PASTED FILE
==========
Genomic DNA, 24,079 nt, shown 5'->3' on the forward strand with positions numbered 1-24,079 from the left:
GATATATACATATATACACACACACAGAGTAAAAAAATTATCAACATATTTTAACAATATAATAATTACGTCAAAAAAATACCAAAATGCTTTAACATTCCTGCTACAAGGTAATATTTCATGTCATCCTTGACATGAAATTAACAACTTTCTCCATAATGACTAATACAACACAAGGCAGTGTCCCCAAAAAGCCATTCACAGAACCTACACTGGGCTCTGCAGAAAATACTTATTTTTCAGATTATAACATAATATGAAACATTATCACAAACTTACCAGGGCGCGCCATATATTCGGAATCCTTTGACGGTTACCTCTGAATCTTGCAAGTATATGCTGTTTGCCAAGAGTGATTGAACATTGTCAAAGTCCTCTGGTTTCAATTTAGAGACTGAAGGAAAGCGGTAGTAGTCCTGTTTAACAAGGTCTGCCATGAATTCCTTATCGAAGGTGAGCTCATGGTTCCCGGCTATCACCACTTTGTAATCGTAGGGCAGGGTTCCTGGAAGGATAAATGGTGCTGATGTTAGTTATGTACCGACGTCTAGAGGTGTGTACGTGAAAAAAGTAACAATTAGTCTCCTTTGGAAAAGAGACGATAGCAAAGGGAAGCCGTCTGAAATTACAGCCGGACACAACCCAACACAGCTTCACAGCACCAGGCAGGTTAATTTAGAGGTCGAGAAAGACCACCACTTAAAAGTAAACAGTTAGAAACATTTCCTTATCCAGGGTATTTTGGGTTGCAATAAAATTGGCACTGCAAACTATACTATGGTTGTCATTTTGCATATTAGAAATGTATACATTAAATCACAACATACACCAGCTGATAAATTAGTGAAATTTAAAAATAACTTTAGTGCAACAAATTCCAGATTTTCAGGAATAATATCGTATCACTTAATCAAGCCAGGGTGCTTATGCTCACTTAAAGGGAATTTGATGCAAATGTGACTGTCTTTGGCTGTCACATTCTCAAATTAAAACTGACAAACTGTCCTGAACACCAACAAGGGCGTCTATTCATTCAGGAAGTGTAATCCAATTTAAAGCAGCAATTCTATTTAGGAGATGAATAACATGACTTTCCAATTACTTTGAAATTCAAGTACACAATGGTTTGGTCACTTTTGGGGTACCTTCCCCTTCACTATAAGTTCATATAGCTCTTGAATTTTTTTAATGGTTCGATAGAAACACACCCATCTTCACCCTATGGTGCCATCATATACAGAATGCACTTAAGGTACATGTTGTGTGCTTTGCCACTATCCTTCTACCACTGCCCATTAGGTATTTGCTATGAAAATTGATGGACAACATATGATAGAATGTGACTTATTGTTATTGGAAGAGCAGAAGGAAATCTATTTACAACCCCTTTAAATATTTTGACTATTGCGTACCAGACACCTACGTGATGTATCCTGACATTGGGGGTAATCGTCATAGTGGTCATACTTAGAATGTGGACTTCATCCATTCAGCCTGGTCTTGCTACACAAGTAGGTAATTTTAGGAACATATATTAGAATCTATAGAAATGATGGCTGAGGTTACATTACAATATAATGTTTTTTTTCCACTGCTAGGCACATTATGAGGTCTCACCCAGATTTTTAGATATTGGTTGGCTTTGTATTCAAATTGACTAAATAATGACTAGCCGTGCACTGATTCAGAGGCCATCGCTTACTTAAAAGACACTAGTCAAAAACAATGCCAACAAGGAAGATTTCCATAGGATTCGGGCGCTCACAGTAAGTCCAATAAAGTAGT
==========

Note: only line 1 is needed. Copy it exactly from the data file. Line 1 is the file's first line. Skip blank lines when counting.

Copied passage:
Genomic DNA, 24,079 nt, shown 5'->3' on the forward strand with positions numbered 1-24,079 from the left: